This fellow’s argument for a female publishing conspiracy against men is founded on an ignorance of the publishing industry and a clutch of logical fallacies, so it’s not terribly surprising that every published author who has come across it seems to get a giggle out of it; it’s almost charming how clueless it is. But the argument does serve to illustrate a point, which we might as well call the Occam’s Razor Theory of Literary Rejection, which is: All things being equal, the simplest reason that your work has been rejected is usually the correct one.
For example, let’s say I am an unpublished male writer whose work is continually rejected by publishers. Which of these two reasons is more likely?
1. There is a vast and grand conspiracy within the publishing industry, engineered by women, to keep men from being published;
2. My work isn’t worth being published.
The vast and grand conspiracy, of course, is the more emotionally satisfying answer; it removes the blame for my lack of publication from me and sets it on someone else, and not just someone else, an entire phalanx of clandestine queen bees, working subtly and stealthily to turn literature into a redoubt of femininity, leaving no room for the rough and ready prose of men such as myself. The problem with positing such a conspiracy is that it quickly runs into reality: Men are published all the time, and some rather successfully, writing books that are designed to appeal generally or even wholly to other men. And they’re even published by women: Someone should introduce this fellow to Toni Weisskopf, who was the executive editor and is now the publisher of Baen Books, perhaps the single largest stockpile of testosterone in all of genre publishing.
And while we’re talking about genre publishing, let’s note that of this last year’s Campbell nominees, half of them were male, including one guy who wrote military science fiction, the most “manly” of the SF genres; he won the award, too. All the nominees for the Hugo Best Novel award were also men. The winner of this year’s Nebula award was also a guy. So was the winner of the other Campbell award, come to think of it. So, all the major awards for novels in science fiction and fantasy this year were won by men, save the World Fantasy Award for Best Novel, which hasn’t been awarded yet. However, inasmuch as five of the six nominees for that award are men, I suspect there’s a better-than-even chance it’s going to a guy, too (go, Hal!).
Basically, if there’s a cabal of women in publishing trying to stifle the presence and success of men in the field, they really really suck at it.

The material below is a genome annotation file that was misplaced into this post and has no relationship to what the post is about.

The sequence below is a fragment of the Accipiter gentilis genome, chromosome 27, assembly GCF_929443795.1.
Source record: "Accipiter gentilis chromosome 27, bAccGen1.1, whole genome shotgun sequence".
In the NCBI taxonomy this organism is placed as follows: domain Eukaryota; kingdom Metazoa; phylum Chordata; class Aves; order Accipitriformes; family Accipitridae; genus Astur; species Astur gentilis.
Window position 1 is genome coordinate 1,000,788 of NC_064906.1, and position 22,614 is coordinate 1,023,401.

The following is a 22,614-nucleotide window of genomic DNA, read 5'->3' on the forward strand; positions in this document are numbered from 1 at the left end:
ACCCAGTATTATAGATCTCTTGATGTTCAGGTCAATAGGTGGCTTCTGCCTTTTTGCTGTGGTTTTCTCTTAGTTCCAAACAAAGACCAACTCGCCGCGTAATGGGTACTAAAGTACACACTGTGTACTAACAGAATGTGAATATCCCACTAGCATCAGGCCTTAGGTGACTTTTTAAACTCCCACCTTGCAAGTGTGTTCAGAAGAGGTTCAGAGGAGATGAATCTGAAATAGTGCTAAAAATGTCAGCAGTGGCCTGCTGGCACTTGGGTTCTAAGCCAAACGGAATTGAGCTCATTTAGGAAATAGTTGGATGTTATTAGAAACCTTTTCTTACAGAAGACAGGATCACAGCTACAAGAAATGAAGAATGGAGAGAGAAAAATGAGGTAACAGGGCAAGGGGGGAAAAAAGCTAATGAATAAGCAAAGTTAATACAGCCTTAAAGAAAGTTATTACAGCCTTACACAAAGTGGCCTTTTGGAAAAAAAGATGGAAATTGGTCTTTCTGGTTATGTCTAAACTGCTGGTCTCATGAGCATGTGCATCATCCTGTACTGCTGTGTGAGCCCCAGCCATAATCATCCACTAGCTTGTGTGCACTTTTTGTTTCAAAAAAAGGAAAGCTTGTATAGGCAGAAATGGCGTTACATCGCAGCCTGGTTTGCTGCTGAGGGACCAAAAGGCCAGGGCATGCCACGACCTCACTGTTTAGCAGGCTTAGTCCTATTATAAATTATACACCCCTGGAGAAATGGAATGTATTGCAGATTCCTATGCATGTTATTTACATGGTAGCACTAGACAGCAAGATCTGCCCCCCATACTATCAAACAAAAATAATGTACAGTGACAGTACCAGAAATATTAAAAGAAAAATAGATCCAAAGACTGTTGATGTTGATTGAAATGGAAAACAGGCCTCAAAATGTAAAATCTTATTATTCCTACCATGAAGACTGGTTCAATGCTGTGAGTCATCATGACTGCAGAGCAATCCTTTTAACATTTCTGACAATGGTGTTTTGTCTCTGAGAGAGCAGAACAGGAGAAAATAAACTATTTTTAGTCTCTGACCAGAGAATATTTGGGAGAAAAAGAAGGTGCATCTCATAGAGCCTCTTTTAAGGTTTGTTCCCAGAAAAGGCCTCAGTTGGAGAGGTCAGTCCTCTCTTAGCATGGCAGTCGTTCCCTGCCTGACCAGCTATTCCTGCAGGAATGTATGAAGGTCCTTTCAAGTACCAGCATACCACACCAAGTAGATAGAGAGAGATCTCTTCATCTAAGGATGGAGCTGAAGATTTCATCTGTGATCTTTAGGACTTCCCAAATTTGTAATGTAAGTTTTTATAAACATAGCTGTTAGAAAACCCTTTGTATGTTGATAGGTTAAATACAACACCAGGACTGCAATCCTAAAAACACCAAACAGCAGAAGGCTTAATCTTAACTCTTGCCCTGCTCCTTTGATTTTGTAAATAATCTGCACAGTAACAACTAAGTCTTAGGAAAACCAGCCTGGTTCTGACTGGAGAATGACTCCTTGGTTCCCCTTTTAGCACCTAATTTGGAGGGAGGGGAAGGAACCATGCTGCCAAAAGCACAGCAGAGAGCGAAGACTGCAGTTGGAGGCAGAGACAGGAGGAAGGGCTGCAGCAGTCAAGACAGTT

Rather more likely, then, that the problem isn’t the publishing industry, but what I am writing. All things being equal, it’s probably likely that what I’m writing isn’t up to snuff, but even if it is, sometimes even that’s not enough; as Teresa Nielsen Hayden notes in her justifiably famous “Slushkiller” essay, sometimes a writer can do everything right and still not get their work taken. It surely does suck when that happens, but even in that case it is not necessary to construct the existence of a conspiracy to hold down an entire class of people; it’s merely necessary to note that the book is, alas, not right for that particular market at that point in time. The simple explanation is usually the correct one.
Now, there’s no point telling this fellow these things; he’s already determined that his own writing can’t be at fault, so the problem must be elsewhere, and it seems unlikely that any application of logic will dissuade him from that opinion. And, well. Whatever. I hope he has fun with that. However, for the rest of you, it’s worth remembering the Occam’s Razor Theory of Literary Rejection. It’ll keep you out of the tin foil hats, and that’s a good thing.
And more than that, it should give you hope. After all, there’s very little chance that you could defeat a grand cabal designed to keep writers of your sex, race, age, religion or sports team preference out of the publishing world. They are many, and you are few; their organization is just too damn big, like the Vatican or Mary Kay. But you can work on your writing. Indeed, compared to battling a shadowy conspiracy, improving your writing is a piece of cake. So, you know. Get to it.
People sending of their Android’s Dream photos:
Android photographed at everyone’s favorite amusement park: Radium Land!
Android: The choice of discerning cats everywhere. Discerning cats with messy desks, too.
Android has had a hard day. Now it’s time for sleep.
Thanks Roger, Terry and Matthew!
Also, someone sent me another infinite repeating TAD picture, but my e-mail ate it. Sorry. So if you sent me an IRAD pic, send it to me again; I’ll pop it up later.